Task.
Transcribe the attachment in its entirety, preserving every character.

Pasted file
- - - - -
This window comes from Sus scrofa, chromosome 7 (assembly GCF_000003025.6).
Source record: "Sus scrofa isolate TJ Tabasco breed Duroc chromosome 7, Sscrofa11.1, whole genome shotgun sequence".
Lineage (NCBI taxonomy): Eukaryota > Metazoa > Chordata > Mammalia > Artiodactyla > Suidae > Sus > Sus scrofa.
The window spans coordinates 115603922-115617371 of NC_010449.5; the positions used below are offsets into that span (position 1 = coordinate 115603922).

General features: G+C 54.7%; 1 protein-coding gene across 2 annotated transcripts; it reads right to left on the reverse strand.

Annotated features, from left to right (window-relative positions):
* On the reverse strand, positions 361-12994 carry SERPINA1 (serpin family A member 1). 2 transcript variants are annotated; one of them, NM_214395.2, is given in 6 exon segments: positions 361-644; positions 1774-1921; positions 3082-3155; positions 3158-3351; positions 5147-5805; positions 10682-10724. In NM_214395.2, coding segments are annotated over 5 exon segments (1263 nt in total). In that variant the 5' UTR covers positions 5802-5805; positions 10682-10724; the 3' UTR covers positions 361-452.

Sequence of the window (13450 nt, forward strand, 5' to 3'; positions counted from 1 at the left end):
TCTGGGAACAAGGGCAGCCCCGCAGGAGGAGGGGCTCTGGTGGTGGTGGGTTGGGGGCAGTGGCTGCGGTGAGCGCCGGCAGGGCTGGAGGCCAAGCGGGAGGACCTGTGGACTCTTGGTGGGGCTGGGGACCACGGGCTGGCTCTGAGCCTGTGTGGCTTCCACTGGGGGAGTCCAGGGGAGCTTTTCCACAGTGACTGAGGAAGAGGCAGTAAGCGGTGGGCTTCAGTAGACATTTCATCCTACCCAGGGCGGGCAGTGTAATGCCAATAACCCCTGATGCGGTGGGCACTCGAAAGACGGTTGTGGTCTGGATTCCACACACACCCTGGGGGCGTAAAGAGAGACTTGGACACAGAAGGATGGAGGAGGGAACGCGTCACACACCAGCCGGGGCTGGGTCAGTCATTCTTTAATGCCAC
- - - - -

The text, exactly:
This window comes from Sus scrofa, chromosome 7 (assembly GCF_000003025.6).
Source record: "Sus scrofa isolate TJ Tabasco breed Duroc chromosome 7, Sscrofa11.1, whole genome shotgun sequence".
Lineage (NCBI taxonomy): Eukaryota > Metazoa > Chordata > Mammalia > Artiodactyla > Suidae > Sus > Sus scrofa.
The window spans coordinates 115603922-115617371 of NC_010449.5; the positions used below are offsets into that span (position 1 = coordinate 115603922).

General features: G+C 54.7%; 1 protein-coding gene across 2 annotated transcripts; it reads right to left on the reverse strand.

Annotated features, from left to right (window-relative positions):
* On the reverse strand, positions 361-12994 carry SERPINA1 (serpin family A member 1). 2 transcript variants are annotated; one of them, NM_214395.2, is given in 6 exon segments: positions 361-644; positions 1774-1921; positions 3082-3155; positions 3158-3351; positions 5147-5805; positions 10682-10724. In NM_214395.2, coding segments are annotated over 5 exon segments (1263 nt in total). In that variant the 5' UTR covers positions 5802-5805; positions 10682-10724; the 3' UTR covers positions 361-452.

Sequence of the window (13450 nt, forward strand, 5' to 3'; positions counted from 1 at the left end):
TCTGGGAACAAGGGCAGCCCCGCAGGAGGAGGGGCTCTGGTGGTGGTGGGTTGGGGGCAGTGGCTGCGGTGAGCGCCGGCAGGGCTGGAGGCCAAGCGGGAGGACCTGTGGACTCTTGGTGGGGCTGGGGACCACGGGCTGGCTCTGAGCCTGTGTGGCTTCCACTGGGGGAGTCCAGGGGAGCTTTTCCACAGTGACTGAGGAAGAGGCAGTAAGCGGTGGGCTTCAGTAGACATTTCATCCTACCCAGGGCGGGCAGTGTAATGCCAATAACCCCTGATGCGGTGGGCACTCGAAAGACGGTTGTGGTCTGGATTCCACACACACCCTGGGGGCGTAAAGAGAGACTTGGACACAGAAGGATGGAGGAGGGAACGCGTCACACACCAGCCGGGGCTGGGTCAGTCATTCTTTAATGCCAC